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News dated 27/06/2019
Dealing with exploitative consumer credit
Finance Watch, the public interest NGO, released a new research paper on consumer credit and its contribution to over-indebtedness

The paper explores how societies have responded to exploitative lending practices through history and looks at how toxic products are dealt with in some other industries. The report comes as the European Commission evaluates the Consumer Credit Directive 2008 and whether to launch a review in 2020.






Olivier Jérusalmy, Senior Research and Advocacy Officer at Finance Watch and author of the paper, said:

“The sad truth is that lending can be much more profitable when the client is over-indebted: indeed, some loans are designed to trap vulnerable users in a toxic cycle of never-ending debt, for example with payday loans and some revolving credit and unarranged overdrafts.

“The EU protects its citizens from chemicals and pharmaceutical substances with toxic characteristics, we think it should do the same for toxic consumer credit.”


Benoît Lallemand, Secretary General of Finance Watch, said:

“This paper brings a fascinating perspective, describing the way in which exploitative debt has caused problems in human societies for thousands of years, reflecting the changing power relations, beliefs and living conditions in each period.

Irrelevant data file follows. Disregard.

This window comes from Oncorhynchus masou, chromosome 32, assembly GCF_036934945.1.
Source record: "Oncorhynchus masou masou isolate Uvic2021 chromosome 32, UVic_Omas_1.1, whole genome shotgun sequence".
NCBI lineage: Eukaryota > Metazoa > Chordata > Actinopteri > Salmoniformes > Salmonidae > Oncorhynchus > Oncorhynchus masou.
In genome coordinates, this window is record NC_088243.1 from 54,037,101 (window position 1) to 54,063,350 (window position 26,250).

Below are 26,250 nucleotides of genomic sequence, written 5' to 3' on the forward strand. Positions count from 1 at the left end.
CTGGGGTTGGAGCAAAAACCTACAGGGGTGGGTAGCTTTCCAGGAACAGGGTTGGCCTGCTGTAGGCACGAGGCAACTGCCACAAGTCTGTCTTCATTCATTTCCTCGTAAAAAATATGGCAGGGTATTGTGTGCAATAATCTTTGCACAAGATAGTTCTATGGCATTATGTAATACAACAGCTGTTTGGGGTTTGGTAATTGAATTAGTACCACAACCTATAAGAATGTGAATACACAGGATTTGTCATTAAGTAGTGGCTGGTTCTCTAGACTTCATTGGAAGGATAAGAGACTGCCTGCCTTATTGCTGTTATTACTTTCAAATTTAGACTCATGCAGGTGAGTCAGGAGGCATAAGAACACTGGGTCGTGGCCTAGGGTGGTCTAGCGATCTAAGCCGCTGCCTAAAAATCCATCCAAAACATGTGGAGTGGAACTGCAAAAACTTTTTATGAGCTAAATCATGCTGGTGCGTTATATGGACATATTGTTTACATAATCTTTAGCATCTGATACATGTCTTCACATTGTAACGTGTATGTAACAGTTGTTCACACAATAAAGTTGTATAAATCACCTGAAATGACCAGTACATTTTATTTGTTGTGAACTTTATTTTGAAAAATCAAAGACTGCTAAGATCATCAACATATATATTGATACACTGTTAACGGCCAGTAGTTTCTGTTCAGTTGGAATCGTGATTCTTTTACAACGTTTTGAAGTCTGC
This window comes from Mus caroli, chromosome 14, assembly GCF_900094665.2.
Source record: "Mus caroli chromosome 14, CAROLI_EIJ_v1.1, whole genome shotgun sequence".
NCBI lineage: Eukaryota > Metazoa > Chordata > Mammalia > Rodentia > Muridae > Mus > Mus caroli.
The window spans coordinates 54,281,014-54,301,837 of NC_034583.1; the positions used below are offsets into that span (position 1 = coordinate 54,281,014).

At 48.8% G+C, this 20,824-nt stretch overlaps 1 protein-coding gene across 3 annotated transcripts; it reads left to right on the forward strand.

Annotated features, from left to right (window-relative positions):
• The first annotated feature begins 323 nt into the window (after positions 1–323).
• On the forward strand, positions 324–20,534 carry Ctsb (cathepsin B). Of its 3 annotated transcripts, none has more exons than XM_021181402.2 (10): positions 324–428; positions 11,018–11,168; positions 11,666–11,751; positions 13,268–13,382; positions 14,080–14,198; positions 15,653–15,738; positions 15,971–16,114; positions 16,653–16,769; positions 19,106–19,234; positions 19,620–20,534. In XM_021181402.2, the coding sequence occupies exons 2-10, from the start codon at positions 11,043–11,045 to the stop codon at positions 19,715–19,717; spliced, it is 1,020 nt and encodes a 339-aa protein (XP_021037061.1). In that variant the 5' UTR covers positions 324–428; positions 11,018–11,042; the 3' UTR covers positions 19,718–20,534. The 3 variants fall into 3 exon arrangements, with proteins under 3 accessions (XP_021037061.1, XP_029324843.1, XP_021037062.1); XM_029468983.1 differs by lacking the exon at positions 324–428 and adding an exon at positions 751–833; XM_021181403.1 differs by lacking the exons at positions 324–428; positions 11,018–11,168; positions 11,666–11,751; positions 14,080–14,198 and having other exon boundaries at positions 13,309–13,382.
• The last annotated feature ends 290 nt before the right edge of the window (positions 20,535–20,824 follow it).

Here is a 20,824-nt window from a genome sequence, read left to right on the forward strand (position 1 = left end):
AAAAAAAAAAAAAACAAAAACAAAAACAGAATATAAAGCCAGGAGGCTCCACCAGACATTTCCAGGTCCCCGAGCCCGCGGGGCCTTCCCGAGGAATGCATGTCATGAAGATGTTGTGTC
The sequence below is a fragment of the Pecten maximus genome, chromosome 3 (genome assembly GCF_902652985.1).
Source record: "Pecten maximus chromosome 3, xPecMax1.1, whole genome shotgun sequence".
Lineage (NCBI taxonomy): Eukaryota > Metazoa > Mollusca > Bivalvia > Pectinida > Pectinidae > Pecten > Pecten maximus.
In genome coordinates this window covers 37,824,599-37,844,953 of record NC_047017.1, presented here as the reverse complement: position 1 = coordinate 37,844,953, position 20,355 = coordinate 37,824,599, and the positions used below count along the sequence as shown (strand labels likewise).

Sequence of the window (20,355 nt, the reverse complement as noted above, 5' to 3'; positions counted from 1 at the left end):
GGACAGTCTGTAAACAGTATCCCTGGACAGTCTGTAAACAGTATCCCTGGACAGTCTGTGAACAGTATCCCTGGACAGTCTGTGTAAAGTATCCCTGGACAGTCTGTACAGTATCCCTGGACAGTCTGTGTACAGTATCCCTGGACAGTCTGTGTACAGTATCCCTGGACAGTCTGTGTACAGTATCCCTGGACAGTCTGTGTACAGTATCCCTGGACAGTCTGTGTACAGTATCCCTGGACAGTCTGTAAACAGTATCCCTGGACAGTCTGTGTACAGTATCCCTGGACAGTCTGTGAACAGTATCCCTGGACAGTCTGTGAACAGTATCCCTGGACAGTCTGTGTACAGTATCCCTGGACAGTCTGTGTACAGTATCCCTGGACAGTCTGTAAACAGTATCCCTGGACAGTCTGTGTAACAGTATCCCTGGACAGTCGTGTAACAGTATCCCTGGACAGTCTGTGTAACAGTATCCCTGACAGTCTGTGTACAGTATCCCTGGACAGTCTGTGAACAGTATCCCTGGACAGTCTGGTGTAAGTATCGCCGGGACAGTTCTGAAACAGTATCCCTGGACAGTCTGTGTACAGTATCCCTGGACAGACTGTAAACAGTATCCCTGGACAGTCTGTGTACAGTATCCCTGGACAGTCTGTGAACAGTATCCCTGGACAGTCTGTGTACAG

“Today, personal debt and inequality are on the rise again and digitisation is creating new ways for vulnerable citizens to be exploited. It is a good time for the EU to overhaul its 10-year old Consumer Credit Directive and protect citizens from irresponsible, overly complex, and high-cost lending.”


Finance Watch’s recommendations for improving the EU’s consumer credit law include:  

    * Widen the scope to all credit used by consumers without any exception regardless of their type,
        provider, amount, duration, interest rate;
    * Introduce more stringent rules on advertising claims;
    * Include the principle of usury rates or cap the annual percentage rate (APR);
    * Regulate abusive fees and charges that take advantage of consumer vulnerabilities, such as rollover charges,
        penalties for unauthorised overdrafts;
    * Ban dangerous credit in the EU by providing objective criteria;
    * Ban unsolicited and door to door selling of credit, with an updated definition that should include
        artificial intelligence  and big data innovation in marketing practices;
    * Enhance creditworthiness assessment requirements that should be mainly based on the income
        and expenditure of the borrower, on their budget balance.


Download Paper “What makes credit so risky? A consumer perspective”
(28 pages, in English) 


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